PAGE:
Although it’s an effective sales model, the “hands-off” approach of dropshipping is likely to cause more chargebacks. Some of these will be tied to mistakes outside your control. However, the majority of disputes will be the result of either criminal fraud or friendly fraud. In the next sections, we’ll see why these dropshipping chargebacks happen, and how to prevent them.

Dropshipping Chargebacks & Criminal Fraud

As the name implies, criminal fraud applies to any situation in which a crook uses stolen credentials to make unauthorized purchases. They may get the information from stealing a physical card, hijacking a customer account, or by purchasing breached data from the dark web.

Fraudsters don’t necessarily target dropshippers. They’re generally more attracted by the products you sell (easy-to-move luxury items are obviously more desirable). You’re at higher risk as a dropshipper, though, because much of the process happens without your direct input.

Also, like we suggested earlier, dropshipping is a method often used by newer, less experienced sellers. Fraudsters know that “newbies” are less likely to recognize dropshipping fraud signs before it’s too late.

Dropshipping Chargebacks & Friendly Fraud

“Friendly fraud” covers any chargeback filed without a valid reason.

Friendly fraud can happen unintentionally, with no malicious intent. It can be that the customer doesn’t remember the purchase, or doesn’t recognize the merchant name on their monthly card statement. It might even be the case that they call the bank looking for additional information, and the bank initiates a chargeback without their knowledge.

There is also intentional friendly fraud (sometimes referred to as “chargeback fraud” or “cyber shoplifting”). This happens when the cardholder places an order using valid payment card information, then calls the bank, saying the item never arrived, or was different from what was ordered. The bank issues a chargeback, letting the cardholder recover their money and keep the goods.

Intentional or by accident, you end up losing the merchandise and the payment price, plus shipping and chargeback fees. This is even worse when you recognize that friendly fraud makes up the vast majority of all chargebacks.

Top 5 Tips to Prevent Dropshipping Chargebacks

There’s a lot at stake here. It’s crucial that you take all possible steps to prevent dropshipping chargebacks. While chargeback prevention can be a complex process, here are five basic practices that should be part of your strategy.

Tip #1 | Up Your Customer Service Game

Many customers who file chargebacks do, in fact, try to contact the merchant first. The problem is, most of these callers hang-up before getting directed to a live person.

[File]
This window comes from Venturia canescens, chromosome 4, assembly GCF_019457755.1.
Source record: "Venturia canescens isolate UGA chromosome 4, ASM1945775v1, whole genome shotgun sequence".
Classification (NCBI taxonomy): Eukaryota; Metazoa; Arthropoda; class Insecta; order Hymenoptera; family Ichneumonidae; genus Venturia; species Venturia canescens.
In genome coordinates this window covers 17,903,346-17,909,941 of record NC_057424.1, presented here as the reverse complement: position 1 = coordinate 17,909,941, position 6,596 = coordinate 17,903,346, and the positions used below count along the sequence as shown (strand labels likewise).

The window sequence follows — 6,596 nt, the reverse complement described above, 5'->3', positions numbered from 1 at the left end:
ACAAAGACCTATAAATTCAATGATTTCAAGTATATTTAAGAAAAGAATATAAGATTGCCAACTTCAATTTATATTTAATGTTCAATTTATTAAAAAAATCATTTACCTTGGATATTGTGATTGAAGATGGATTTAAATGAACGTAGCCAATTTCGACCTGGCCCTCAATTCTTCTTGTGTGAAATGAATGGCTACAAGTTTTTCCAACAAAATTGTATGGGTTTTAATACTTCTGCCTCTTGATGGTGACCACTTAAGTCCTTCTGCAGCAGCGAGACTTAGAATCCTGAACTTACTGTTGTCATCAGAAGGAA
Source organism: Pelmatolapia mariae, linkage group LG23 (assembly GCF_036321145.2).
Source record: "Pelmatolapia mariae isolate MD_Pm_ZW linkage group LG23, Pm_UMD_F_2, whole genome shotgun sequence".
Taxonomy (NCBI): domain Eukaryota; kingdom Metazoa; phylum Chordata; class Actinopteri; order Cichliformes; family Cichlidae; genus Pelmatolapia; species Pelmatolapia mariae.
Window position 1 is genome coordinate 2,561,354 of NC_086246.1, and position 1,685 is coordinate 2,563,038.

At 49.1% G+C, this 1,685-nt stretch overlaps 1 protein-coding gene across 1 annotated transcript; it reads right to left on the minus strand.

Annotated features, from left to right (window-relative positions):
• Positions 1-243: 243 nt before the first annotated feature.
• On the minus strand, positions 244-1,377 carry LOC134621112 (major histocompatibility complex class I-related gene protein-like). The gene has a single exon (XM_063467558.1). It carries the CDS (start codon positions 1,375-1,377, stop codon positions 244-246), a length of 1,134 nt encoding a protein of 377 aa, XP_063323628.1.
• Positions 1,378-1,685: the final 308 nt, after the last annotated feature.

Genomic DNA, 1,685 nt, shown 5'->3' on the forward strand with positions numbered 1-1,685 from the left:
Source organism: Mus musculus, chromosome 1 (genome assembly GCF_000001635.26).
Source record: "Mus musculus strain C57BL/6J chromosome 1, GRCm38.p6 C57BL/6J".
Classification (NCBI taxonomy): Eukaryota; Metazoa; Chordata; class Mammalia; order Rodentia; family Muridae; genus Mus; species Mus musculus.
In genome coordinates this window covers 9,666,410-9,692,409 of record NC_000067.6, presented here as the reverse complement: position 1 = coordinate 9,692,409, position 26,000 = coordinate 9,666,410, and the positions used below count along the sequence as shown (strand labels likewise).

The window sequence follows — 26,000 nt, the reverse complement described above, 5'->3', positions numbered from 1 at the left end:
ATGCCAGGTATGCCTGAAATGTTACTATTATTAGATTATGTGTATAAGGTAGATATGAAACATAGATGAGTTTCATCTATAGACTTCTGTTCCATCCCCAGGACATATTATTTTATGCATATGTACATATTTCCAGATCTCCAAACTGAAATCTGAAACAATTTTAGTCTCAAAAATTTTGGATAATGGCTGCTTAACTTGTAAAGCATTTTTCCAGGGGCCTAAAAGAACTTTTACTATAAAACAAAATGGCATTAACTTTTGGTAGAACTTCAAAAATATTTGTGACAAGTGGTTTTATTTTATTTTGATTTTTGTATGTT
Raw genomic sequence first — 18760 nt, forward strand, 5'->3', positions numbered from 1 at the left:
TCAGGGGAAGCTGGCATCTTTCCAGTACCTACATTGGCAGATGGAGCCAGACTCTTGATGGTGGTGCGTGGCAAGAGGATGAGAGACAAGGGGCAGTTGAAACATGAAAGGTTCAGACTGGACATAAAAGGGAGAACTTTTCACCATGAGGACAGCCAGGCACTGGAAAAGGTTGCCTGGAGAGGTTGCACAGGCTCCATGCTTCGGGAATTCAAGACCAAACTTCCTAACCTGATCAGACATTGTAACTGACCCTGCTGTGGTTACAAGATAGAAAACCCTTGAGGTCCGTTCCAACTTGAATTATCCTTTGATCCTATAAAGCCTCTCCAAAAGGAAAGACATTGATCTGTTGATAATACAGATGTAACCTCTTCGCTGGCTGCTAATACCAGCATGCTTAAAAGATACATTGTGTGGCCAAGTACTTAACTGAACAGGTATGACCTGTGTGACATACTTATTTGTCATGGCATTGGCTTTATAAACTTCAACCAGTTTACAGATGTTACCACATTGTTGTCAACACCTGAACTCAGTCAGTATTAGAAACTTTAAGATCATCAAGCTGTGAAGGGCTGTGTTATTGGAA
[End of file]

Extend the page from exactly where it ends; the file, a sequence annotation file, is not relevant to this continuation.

You should answer the phone—the old fashioned way—in 3 rings or less. Likewise, aim to respond to any contact across any channel within an hour. This includes email, social media, and chat.

Tip #2 | Be Easy to Reach

If customers feel contacting you is easier than filing a chargeback, they’ll be more inclined to take that option. With dropshipping, you are the only contact the buyer has. Go out of your way to let customers know the best ways to contact you by publishing your contact information across social media and on every page of your site.

Tip #3 | Remind Customers of Your Value

“Buyer’s remorse” is the act of rethinking a purchase after the fact. It’s a common trigger for chargebacks. To help prevent this, remind customers of why a particular purchase was originally made by clarifying the value your goods or services bring to the table.

Provide honest, detailed information on all products and services. Also, give photos and videos showcasing the product from multiple angles and perspectives. This will also ensure that buyers have reasonable expectations of what they’re buying ahead of time.

Tip #4 | Watch for Suspicious Transactions

You should constantly be on the lookout for any red flags that could mark suspicious activity. Examples would include rushed or random orders, shipping addresses that don’t match the billing information, customers who seem reluctant to give personal information, or anything that seems out of the ordinary.

These types of customer behaviors don’t inherently indicate fraud. If something seems wrong, though, it’s best to take a closer look.

Tip #5 | Fight Friendly Fraud Chargebacks

You can’t always “prevent” friendly fraud. However, you can fight back through a process called representment.

Representment lets you recover revenue that would otherwise be lost. It also clears your name of wrongdoing, and helps retrain customer expectations and behaviors, making cardholders less likely to abuse chargebacks in the future.

Individual Tactics Only Go So Far

The best way to reduce chargebacks in your dropshipping business is to prevent them from happening in the first place. The tips above are not only good for dropshippers, though. These best practices could benefit all eCommerce merchants.

No single tactic can guarantee comprehensive prevention in every situation. That said, you can create a customized plan that deploys a strategic combination of tools and tactics to prevent fraud and chargebacks. This means adopting multilayer fraud prevention, regularly reviewing policies and procedures according to customer service best practices, and engaging in tactical representment against friendly fraud.

At the end of the day, you have to develop a dynamic strategy customized to your business’s unique needs. This is the only way to protect your profits and your long-term success in the dropshipping game.